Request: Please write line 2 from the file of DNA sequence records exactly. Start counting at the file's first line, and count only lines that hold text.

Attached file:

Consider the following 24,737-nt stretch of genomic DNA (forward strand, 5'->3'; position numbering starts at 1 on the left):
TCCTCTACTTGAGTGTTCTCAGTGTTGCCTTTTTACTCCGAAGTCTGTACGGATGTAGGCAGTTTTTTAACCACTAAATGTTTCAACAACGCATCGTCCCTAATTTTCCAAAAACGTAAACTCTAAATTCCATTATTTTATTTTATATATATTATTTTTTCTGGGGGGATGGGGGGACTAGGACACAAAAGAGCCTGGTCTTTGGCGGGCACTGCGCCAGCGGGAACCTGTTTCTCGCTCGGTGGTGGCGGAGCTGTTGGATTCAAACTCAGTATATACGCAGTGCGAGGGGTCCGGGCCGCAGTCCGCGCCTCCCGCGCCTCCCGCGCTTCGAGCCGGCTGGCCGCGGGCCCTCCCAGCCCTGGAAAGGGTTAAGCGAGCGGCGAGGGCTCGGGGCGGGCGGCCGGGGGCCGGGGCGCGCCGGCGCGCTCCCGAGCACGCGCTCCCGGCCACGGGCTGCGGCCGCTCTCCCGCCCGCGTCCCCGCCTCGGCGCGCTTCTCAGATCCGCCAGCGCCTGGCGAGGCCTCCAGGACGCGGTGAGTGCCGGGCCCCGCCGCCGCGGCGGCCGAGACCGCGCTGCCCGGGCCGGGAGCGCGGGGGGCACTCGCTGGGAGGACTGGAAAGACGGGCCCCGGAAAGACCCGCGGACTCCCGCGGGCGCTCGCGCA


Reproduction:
TCCTCTACTTGAGTGTTCTCAGTGTTGCCTTTTTACTCCGAAGTCTGTACGGATGTAGGCAGTTTTTTAACCACTAAATGTTTCAACAACGCATCGTCCCTAATTTTCCAAAAACGTAAACTCTAAATTCCATTATTTTATTTTATATATATTATTTTTTCTGGGGGGATGGGGGGACTAGGACACAAAAGAGCCTGGTCTTTGGCGGGCACTGCGCCAGCGGGAACCTGTTTCTCGCTCGGTGGTGGCGGAGCTGTTGGATTCAAACTCAGTATATACGCAGTGCGAGGGGTCCGGGCCGCAGTCCGCGCCTCCCGCGCCTCCCGCGCTTCGAGCCGGCTGGCCGCGGGCCCTCCCAGCCCTGGAAAGGGTTAAGCGAGCGGCGAGGGCTCGGGGCGGGCGGCCGGGGGCCGGGGCGCGCCGGCGCGCTCCCGAGCACGCGCTCCCGGCCACGGGCTGCGGCCGCTCTCCCGCCCGCGTCCCCGCCTCGGCGCGCTTCTCAGATCCGCCAGCGCCTGGCGAGGCCTCCAGGACGCGGTGAGTGCCGGGCCCCGCCGCCGCGGCGGCCGAGACCGCGCTGCCCGGGCCGGGAGCGCGGGGGGCACTCGCTGGGAGGACTGGAAAGACGGGCCCCGGAAAGACCCGCGGACTCCCGCGGGCGCTCGCGCA